GM rice stopped in Japan (1/12/2003)

Declaration of Victory
"Citizens succeed in stopping Iwate prefecture's GM rice!"

Press Information - NO! GMO Campaign Japan
December 1, 2003

On November 28, more than 450 people from all over Japan gathered in Morioka city, Iwate, to participate in a gathering "No to GMO National Assembly in Iwate".

At the Assembly more than 407,000 signatures were collated of people from all over Japan who had expressed support for a petition demanding a stop to the GM rice(*) research taking place in Iwate

All the participants then set off down the street in the cold to take the petition to the Iwate prefectural government. It was taken into the Agriculture, Forestry and Fisheries Department.

After receiving the 407,212 signatures from 20 representatives from the Assembly, Mr. Masakatsu Sasaki, the Director of the Agriculture Department, publicly stated that Iwate has decided to abandon its GM rice research. Iwate conducted an outdoor GM rice experiment this year, which had been due to continue for a further year.

The Director also stated that Iwate will not conduct any further outdoor experiments involving GM rice or any other GM crops.

This is yet another victory for the citizens of Japan and follows on from last year's success in halting Monsanto's GM rice in Aichi prefecture.

As a result of that successful citizens' campaign to stop the Monsanto-Aichi GM rice, Japanese private sector corporations completely abandoned GM rice R&D. However the research facility of the former Ministry of Agriculture, Forestry and Fisheries (MAFF) - now an independent administrative corporation - together with the Iwate Biotechnology Research Centre, maintained their strong commitment to develop GM rice. Despite which, people power has now succeeded in halting this GM rice research programme in Iwate.

MAFF is currently discussing how to tighten the regulation of outdoor experimental releases of GM crops at research centres, in order to accord with the Cartagena Protocol on Biosafety, which will enter into force in Japan from 19 February 2004. Iwate's decision is bound to have a strong influence on MAFF's review.

It is now no longer at all easy to work on GM rice R&D in Japan. The same applies to other GM foods as well.

"We do not want GM food! We do not eat GM food! We will not let GM food be produced!" These are the words that are being repeated again and again by the citizens of Japan and their efforts look set to bring some big results very soon.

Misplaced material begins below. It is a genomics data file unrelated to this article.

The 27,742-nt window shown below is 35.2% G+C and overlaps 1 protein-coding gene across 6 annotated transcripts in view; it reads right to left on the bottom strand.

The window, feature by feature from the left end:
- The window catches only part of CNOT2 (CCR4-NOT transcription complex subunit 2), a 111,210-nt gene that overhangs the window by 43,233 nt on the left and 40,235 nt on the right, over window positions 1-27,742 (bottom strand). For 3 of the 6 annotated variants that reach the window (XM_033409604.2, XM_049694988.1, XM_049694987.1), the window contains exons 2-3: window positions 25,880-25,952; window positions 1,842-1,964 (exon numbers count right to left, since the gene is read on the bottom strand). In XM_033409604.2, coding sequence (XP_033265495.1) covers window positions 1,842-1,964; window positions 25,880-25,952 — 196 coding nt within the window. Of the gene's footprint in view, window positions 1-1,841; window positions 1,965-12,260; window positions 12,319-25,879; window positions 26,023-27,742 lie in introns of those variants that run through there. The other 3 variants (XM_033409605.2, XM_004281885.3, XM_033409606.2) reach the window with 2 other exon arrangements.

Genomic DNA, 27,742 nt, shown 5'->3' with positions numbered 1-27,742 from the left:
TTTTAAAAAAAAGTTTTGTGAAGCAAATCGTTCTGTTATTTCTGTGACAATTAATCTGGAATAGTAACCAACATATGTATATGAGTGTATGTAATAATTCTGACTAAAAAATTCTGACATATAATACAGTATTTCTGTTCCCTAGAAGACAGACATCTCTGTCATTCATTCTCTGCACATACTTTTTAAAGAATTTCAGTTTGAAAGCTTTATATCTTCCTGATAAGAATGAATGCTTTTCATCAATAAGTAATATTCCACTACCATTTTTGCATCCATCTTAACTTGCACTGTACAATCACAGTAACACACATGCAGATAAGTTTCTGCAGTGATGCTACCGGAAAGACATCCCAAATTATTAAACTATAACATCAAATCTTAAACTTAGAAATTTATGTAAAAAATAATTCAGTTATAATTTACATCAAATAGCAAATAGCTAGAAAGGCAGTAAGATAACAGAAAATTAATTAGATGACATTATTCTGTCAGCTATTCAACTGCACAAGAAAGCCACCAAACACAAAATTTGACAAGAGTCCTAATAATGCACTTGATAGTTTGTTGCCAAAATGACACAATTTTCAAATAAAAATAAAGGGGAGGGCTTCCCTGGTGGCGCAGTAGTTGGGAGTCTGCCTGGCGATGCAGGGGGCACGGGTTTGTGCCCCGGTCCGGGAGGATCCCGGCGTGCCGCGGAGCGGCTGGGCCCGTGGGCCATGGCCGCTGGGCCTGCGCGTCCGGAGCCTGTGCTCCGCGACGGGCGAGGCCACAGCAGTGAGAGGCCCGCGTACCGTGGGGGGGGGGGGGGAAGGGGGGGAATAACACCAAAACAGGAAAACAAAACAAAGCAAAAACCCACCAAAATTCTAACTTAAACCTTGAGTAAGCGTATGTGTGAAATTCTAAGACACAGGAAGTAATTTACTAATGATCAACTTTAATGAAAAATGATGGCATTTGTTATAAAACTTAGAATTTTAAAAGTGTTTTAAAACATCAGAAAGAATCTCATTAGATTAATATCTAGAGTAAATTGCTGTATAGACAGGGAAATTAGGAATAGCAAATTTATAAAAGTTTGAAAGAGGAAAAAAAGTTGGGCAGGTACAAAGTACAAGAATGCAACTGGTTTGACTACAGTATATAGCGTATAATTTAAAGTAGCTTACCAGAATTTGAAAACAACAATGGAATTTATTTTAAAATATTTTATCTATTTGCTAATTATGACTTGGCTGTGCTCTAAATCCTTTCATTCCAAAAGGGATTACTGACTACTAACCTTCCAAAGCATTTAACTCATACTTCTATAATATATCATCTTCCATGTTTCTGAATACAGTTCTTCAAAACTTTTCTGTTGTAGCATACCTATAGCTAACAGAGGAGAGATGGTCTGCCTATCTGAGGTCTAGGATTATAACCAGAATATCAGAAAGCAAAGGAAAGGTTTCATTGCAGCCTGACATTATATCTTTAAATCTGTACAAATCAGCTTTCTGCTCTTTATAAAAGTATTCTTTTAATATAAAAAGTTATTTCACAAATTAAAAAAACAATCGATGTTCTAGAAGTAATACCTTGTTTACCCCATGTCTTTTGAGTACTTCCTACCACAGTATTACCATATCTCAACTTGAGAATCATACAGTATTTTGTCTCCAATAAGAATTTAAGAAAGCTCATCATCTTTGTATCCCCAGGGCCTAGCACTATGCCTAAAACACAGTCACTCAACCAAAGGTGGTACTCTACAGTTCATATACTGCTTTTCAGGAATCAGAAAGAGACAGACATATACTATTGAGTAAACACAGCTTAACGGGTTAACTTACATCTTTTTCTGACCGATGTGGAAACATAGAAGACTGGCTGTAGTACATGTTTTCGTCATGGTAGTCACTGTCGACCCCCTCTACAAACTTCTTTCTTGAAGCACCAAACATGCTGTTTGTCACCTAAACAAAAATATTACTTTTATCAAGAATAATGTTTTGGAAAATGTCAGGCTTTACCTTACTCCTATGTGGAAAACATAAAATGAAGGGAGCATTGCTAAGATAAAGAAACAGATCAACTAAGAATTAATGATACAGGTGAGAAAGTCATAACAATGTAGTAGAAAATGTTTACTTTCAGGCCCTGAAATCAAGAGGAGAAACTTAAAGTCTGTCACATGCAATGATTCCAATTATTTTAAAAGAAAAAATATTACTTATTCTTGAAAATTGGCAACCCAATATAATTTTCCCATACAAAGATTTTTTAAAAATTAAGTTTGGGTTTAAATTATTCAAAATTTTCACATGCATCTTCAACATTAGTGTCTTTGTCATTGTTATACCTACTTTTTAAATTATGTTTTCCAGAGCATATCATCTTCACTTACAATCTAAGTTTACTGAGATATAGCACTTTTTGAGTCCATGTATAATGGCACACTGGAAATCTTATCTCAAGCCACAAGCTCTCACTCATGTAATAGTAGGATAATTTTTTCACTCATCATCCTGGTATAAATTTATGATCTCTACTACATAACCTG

In terms of a global perspective on GM farming, the US company Monsanto's attempt to rest control over global food production has not diminished, and the GM farming area is enlarging. In addition, commercialisation for GM wheat is being sought in the US and Canada.

NO! GMO Campaign's next step is to increase its cooperation with other citizens from all over the world in order to bring a halt to GM food.

NO! GMO Campaign
Keisuke Amagasa

For more information please contact:
Keisuke Amagasa (Mr)
Masako Koga (Ms)
[email protected])
NO! GMO Campaign
75-2F, Wasedamachi, Shinjuku-ku, Tokyo 162-0042 Japan
TEL: +81-3-5155-4756 FAX: +81-3-5155-4767

(*) The Iwate Biotechnology Research Center was established in April 1992 with 100% funding from Iwate Prefecture. On 3 April 2003, the MAFF approved outdoor trials for a low-temperature resistant rice variety "Sub29" developed by the Iwate Biotechnology Research Center. This GM rice variety (Sasanishiki) contains the glutathione-S-transferase gene, which imparts multiple functions such as herbicide resistance and cold resistance. The problem with this rice variety is that it produces enzymes with multiple functions, and thus contains many uncertain factors. Simply anything could happen, and it is possible that previously unknown problems will arise with this variety in the future. (Source: Citizens' Biotechnology Information Center - CBIC)

Further reading:
NO! GMO Campaign: http://www.no-gmo.org/
Citizens' Biotechnology Information Center:
GM Rice Watch Center Japan:
Cartagena Protocol on Biosafety (Japan acceded on 21 November 2003)

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